For me, the most efficient method of learning is through teaching. The proof is in the pudding, if you will. If I really know my material, essentially I should be able to break it down and convey in a way that the general population will understand easily.
Many of you may know more about beer than I do, therefor making this blog redundant and rather boring. For this, I apologize. For those of you who are, like me, still on the voyage to beer connoisseurship — hopefully, I will be a good teacher. And so let us learn, shall we?
What is the recipe for beer?
The core foundation of every beer consists of four key ingredients: water, malt, hops, and yeast. Obviously, the variations of beer are a result in different variations of all the key ingredients. Although each is an equally important factor in the end result, the major variation in beer is a result of the type of yeast used in fermentation.
About 90% of beer is water. Traditionally, the mineral content in water greatly influenced the final taste of beer and was specific to the region in which it originated. With today’s ever expanding technologies, almost any water can be chemically adjusted to create any particular style of beer desired.
Many of you may be thinking — “Ok, I knew that beer is made of water, malt, hops, and yeast. What about barley?” This brings us to the malt. “Malt” is short for malted barley. Barley is a basic cereal grain — similar to oats, wheat, or rice — but, unlike aforementioned grains, it is not particularly good for milling into flour and making baked goods with. Beer has been made of many grains, yet none come close to the quality of beer made from barley.
There are three major types of barley. Each is differentiated by the number of seeds at the top of the stalk. Barley seeds grow in rows of two, four, and six along the central stem. Traditionally, Europeans prefer the two-row barley, while Americans prefer the six-row barley.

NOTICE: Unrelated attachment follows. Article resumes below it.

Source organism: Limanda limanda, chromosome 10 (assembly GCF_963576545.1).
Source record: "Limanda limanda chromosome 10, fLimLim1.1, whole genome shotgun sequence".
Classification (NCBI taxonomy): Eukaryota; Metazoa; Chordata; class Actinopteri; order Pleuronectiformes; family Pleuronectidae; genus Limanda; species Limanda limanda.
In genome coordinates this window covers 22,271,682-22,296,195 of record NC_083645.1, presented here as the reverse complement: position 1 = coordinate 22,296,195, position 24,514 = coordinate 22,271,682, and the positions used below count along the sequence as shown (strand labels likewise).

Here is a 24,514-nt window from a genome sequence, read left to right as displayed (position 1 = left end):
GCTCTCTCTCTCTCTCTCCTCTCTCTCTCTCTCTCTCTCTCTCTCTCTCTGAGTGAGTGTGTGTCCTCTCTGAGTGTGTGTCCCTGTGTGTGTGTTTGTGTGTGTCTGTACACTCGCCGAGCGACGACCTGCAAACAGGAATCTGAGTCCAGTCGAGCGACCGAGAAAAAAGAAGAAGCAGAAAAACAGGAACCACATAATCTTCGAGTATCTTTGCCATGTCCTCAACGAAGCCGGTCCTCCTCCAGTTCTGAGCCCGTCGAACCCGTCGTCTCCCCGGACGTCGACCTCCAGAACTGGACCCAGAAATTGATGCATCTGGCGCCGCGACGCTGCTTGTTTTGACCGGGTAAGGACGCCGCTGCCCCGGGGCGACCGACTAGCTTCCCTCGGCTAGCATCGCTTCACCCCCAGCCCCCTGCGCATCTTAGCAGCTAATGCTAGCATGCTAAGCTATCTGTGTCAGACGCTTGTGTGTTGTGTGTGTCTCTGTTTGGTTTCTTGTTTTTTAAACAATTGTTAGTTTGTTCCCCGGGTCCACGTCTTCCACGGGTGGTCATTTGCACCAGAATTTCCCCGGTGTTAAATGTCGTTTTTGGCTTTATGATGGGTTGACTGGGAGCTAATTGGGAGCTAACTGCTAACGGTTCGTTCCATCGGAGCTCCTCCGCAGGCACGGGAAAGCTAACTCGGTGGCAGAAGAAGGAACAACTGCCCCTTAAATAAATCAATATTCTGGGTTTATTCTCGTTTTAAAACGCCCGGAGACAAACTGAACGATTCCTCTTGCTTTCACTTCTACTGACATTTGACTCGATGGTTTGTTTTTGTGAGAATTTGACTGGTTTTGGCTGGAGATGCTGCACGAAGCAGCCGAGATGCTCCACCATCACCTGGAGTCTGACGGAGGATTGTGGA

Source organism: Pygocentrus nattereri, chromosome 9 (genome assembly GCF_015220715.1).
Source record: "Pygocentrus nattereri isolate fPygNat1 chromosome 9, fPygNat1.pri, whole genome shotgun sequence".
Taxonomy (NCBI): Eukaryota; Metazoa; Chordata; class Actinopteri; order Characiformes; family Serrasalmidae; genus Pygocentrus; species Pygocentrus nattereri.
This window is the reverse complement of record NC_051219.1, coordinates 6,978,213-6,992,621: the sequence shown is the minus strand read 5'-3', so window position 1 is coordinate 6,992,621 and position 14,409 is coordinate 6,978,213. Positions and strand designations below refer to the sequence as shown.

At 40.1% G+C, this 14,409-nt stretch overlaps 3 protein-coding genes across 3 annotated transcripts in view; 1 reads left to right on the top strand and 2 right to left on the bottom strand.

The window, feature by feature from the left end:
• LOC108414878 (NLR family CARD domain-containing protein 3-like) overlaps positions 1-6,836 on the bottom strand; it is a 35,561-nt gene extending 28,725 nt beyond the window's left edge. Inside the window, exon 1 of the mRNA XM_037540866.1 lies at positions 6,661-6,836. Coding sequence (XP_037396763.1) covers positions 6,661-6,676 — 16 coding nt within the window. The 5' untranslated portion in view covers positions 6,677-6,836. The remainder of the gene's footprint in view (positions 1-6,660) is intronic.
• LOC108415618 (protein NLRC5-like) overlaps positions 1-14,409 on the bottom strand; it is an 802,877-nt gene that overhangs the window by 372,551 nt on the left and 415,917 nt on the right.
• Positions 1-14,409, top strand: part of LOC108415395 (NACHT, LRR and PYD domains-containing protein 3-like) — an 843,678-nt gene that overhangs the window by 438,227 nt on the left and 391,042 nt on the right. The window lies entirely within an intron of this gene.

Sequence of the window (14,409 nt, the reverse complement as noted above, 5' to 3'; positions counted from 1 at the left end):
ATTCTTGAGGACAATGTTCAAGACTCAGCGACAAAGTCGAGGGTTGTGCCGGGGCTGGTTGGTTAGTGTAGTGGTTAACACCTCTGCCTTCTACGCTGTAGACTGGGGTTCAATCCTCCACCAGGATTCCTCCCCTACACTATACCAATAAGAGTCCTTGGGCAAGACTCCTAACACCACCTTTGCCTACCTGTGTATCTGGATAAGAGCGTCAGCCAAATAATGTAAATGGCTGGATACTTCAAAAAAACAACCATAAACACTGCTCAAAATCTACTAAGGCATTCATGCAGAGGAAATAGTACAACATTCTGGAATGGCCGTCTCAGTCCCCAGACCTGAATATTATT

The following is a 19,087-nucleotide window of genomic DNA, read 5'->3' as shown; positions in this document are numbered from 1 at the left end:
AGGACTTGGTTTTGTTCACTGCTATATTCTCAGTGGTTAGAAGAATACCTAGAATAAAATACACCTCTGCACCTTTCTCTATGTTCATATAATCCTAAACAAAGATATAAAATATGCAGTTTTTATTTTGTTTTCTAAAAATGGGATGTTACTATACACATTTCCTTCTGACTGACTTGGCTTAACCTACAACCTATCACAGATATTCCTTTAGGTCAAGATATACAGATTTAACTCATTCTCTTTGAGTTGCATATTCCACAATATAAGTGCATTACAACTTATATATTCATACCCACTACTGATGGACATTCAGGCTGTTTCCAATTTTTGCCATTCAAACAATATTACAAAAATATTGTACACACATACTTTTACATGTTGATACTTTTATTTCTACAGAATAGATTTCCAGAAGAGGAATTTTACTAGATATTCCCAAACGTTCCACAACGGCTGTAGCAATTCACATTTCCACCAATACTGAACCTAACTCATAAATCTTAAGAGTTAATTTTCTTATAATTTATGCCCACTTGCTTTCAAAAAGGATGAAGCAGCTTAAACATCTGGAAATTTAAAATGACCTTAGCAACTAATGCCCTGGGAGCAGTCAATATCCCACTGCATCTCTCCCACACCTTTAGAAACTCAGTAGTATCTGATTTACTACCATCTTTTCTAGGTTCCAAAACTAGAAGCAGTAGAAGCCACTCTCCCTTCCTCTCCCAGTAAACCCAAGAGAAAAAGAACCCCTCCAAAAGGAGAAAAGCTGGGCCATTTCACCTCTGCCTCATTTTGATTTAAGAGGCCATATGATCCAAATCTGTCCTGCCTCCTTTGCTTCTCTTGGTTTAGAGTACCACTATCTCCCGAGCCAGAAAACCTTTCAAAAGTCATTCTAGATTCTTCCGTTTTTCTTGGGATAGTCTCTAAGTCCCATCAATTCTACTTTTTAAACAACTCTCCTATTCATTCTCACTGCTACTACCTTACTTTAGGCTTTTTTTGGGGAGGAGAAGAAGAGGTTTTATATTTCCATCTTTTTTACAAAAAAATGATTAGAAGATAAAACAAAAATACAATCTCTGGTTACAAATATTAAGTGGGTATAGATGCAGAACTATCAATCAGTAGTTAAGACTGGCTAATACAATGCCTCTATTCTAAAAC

There are three steps in the malting process: steeping, germination, and kilning.
To make malt from raw barely, the grain is first soaked in water until it begins germinating — or sprouting. During the germination process, enzymes begin breaking down the starches in the grain into sugar. The grain must be closely monitored at this point. Germination is done on floors, in boxes, or in drums. At the desired stage of germination, the grain is then heated in a kiln, or large oven, which stops the germination and growth process.
The temperature in the kiln determines the color of the malt and the amount of enzymes which survive for use in the mashing process. most often malts are classified as base malts, specialty malts (light or dark), caramelized/crystal malts, roasted malts, unmalted barley (roasted barley and green malt), and other malted grains (wheat and rye). More on malts at another time.
This bring us to hops. Since I’ve already discussed hops in length, we will pass over it for now.
Last but not least, we have the yeast. There are literally hundreds of varieties and strains of yeast. They are biologically classified as fungi and are responsible for converting sugars into alcohol and other byproducts. (We will discuss the alcohol ratio another time).
Traditionally, it was thought that two different species of yeast were used in beer fermentation – ale yeast ale yeast (the “top-fermenting” type, Saccharomyces cerevisiae) and lager yeast (the “bottom-fermenting” type, Saccharomyces uvarum). Today, as a result of recent reclassification, both ale and lager yeast strains are considered to be members of S. cerevisiae species.
What are the differences between these two types of yeast? Top-fermenting yeasts float to the top of the beer and are fermented at higher temperatures over shorter periods of time. They typically produce ale-type beers of higher alcohol concentrations that are fruitier and sweeter. Bottom-fermenting yeasts tend to settle out to the bottom of the fermenter as fermentation nears completion. Typically producing lager-type beers, bottom-fermenting yeasts produce fewer of the esters that cause the fruity taste in ale, leaving a crisper taste. They ferment best at lower temperatures over a longer period of time.
So there you have it — the ingredients to beer in a nut shell.